Administration OKs New Plan, Funding Increase for USFWSby CBB Staff
Columbia Basin Bulletin - January 24, 2003
The Bush administration has approved the U.S. Fish and Wildlife Service's strategic plan for its fisheries program, and as a result, this week announced it will boost funding by 16 percent for national fish hatcheries, including those involved in Columbia Basin salmon recovery.
But no increase was proposed for habitat improvement projects, which are considered an equal or greater priority for the fisheries division, a conservation group said. While hailing the strategic plan and the funding increase, a Trout Unlimited official said the group will lobby Congress to revise the FY04 budget proposal.
The fisheries program's Strategic Vision, which has been in the works since 1999, was formally unveiled on Tuesday at the first National Fisheries Leadership Conference here. The conference brought together 500 agency employees from around the country, including the Pacific region.
Interior Secretary Gale Norton told the conference the development of guidance, goals and priorities for the program helped paved the way for approval of more funding by the White House budget office, which has been critical of its management in the past.
"Help is on the way," Norton said. "You have labored to come up with a strategic plan that has convinced Washington that it is time to increase your funding. Now it is going to be up to you to follow the strategic thinking and planning you have done with follow-through and results."
Norton disclosed that President George W. Bush will seek a 16 percent increase -- or $8.1 million more - in the hatchery system's budget in his FY2004 federal budget request to Congress. Bush will release his proposed budget on Feb. 3, but Norton said she received special permission to give the conference "a sneak preview."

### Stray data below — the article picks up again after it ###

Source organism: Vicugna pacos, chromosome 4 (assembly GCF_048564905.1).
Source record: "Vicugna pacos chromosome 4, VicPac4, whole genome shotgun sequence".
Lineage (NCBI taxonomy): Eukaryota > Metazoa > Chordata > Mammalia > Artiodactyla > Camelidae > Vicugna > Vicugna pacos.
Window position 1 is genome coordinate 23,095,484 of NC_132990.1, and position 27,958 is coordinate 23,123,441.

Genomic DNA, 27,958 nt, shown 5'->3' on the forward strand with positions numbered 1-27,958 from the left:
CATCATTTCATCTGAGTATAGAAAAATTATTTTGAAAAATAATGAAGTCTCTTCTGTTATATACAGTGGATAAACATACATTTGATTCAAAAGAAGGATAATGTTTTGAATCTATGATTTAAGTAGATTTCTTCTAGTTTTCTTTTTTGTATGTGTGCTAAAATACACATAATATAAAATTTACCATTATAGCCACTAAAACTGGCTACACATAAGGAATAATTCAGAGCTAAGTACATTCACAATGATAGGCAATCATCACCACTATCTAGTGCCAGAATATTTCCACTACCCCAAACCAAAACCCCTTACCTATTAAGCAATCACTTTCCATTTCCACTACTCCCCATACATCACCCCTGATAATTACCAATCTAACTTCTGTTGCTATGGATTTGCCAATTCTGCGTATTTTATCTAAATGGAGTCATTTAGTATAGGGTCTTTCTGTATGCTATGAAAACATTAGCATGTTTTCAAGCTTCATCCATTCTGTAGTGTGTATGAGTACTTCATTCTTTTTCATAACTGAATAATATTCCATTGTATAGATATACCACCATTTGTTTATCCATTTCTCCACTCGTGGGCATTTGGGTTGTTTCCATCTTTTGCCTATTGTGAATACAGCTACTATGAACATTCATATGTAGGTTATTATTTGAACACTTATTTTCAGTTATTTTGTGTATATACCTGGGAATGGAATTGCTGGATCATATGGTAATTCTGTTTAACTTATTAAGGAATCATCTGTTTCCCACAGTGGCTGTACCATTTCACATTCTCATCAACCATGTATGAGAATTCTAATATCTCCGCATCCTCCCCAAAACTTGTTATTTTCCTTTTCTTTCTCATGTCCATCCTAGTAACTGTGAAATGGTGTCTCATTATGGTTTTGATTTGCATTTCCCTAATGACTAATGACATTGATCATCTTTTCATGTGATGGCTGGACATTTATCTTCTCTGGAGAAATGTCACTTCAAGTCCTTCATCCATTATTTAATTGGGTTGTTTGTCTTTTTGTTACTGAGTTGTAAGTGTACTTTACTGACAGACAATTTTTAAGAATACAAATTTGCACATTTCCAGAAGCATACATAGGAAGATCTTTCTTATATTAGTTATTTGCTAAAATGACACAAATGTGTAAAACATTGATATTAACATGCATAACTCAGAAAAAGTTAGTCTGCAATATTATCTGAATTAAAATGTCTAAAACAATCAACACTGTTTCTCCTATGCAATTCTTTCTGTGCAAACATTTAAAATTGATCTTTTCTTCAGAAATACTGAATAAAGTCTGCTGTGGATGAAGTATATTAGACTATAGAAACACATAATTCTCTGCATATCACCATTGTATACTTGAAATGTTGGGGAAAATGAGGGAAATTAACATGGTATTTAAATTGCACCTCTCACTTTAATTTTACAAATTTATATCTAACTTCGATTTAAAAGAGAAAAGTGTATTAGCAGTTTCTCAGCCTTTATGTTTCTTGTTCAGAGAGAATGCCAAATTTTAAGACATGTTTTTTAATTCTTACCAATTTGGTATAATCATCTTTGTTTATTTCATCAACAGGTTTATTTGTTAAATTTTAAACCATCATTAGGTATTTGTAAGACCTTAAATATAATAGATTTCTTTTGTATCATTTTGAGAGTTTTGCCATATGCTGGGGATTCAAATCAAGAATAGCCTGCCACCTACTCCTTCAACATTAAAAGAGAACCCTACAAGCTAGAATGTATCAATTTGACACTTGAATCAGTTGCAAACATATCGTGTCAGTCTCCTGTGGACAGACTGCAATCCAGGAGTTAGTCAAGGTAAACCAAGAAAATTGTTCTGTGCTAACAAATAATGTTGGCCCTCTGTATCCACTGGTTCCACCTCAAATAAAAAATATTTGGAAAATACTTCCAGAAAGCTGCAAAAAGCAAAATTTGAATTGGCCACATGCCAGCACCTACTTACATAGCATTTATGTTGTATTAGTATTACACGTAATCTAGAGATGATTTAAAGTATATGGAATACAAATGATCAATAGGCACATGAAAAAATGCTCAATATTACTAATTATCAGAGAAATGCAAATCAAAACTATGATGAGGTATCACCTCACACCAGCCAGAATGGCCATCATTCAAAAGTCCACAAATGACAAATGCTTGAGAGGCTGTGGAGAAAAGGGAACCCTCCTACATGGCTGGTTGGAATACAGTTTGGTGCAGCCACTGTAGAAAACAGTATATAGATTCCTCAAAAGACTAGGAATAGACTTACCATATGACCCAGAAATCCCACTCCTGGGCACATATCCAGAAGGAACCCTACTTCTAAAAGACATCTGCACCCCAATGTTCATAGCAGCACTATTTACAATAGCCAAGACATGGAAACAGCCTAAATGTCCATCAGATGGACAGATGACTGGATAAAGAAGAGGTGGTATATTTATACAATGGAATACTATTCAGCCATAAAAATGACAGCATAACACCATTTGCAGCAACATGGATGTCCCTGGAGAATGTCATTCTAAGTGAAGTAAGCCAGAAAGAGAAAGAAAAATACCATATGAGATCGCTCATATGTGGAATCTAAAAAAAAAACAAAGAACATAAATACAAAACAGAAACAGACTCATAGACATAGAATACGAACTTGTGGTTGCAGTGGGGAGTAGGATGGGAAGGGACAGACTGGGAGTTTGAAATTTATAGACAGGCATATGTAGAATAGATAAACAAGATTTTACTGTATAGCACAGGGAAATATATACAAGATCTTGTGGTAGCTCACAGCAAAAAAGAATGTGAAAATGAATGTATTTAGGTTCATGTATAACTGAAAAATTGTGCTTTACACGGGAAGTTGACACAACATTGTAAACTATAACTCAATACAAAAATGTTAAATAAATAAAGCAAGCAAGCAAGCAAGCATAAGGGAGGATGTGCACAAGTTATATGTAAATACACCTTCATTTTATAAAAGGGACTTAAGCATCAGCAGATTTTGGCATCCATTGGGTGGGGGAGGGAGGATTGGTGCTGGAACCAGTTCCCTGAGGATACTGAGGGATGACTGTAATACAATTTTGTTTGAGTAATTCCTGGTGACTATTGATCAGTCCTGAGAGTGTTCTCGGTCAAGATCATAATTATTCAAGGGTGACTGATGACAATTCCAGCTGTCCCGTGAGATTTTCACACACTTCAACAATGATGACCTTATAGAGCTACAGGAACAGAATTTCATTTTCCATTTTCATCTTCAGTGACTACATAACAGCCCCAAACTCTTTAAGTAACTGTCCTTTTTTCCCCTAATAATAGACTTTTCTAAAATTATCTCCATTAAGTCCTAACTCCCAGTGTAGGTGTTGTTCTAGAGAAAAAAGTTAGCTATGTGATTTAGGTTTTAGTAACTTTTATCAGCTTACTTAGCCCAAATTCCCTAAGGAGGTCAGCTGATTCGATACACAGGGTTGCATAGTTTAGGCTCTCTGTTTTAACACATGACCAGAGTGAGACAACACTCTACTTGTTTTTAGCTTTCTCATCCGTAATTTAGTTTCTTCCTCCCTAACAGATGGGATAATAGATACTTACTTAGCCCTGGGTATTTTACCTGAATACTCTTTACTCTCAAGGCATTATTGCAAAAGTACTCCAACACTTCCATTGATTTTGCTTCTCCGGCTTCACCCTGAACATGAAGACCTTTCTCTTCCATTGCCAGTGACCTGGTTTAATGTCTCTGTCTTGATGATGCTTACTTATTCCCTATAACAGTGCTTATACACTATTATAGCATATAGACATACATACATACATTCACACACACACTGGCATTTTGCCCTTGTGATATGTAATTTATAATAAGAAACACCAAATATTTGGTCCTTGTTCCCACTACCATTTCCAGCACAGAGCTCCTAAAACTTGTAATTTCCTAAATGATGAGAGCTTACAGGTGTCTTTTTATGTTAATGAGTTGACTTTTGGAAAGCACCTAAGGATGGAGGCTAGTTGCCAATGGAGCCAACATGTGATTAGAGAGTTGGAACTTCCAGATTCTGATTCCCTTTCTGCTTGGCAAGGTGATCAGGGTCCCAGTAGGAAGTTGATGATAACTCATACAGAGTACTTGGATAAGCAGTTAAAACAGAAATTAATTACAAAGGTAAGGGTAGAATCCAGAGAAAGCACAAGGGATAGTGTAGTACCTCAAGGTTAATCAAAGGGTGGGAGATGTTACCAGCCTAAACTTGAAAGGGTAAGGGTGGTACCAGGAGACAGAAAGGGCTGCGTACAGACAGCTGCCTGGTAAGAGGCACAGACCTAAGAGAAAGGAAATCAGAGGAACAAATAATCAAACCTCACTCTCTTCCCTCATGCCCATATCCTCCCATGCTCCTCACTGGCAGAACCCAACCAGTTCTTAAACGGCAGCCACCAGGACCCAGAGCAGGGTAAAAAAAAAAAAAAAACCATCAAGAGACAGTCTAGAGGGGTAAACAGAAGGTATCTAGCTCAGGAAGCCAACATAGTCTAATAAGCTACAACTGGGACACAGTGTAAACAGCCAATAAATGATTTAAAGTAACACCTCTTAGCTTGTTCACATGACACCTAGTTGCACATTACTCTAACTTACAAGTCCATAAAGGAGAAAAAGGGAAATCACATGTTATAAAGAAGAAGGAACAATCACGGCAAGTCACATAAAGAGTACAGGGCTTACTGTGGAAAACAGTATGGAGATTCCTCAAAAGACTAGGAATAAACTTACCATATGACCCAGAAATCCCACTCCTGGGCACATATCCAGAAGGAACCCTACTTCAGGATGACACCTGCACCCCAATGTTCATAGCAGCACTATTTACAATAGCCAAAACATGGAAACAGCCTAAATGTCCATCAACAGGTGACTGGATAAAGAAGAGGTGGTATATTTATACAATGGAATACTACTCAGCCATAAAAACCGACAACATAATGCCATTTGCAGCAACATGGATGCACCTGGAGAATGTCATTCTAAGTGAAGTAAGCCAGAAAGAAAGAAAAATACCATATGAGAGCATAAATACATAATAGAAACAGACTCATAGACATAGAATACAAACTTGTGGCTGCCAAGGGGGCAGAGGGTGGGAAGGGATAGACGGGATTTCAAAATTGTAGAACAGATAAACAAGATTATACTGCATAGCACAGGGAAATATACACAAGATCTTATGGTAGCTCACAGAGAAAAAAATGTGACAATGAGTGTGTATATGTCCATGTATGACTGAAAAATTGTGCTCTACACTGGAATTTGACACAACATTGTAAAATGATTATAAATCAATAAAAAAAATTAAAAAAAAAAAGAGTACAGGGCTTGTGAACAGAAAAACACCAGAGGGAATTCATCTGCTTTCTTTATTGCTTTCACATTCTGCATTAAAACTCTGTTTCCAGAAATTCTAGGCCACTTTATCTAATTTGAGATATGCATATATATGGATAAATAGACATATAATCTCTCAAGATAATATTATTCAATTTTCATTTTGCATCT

Calling the increased funding "a significant step," Norton said "it gives us a rare opportunity to turn around the fisheries program," which OMB targeted for budget cuts last year. "The proposed budget increase will help to recover imperiled fish species, increase recreation opportunities for anglers, eradicate invasive fish populations and repair aging infrastructure at fish hatcheries across the nation," she said.
The Vision document is an outgrowth of an effort that began in 1999. The Fish and Wildlife Service asked the Sport Fishing and Boating Partnership Council, an advisory group to the interior secretary, to make recommendations about the role and mission of the National Fish Hatchery System. The group of representatives from state and other federal agencies, Native American tribes, conservation organizations, private industry and academia, also completed a second set of recommendations for the entire fisheries program.
Norton said that too often in the past, performance measures were not part of the mix for federal programs and that goals were not clearly articulated and things not always well managed. But she said she disagreed with the Office of Management and Budget's "broad-brush" assessment of the fisheries program last year.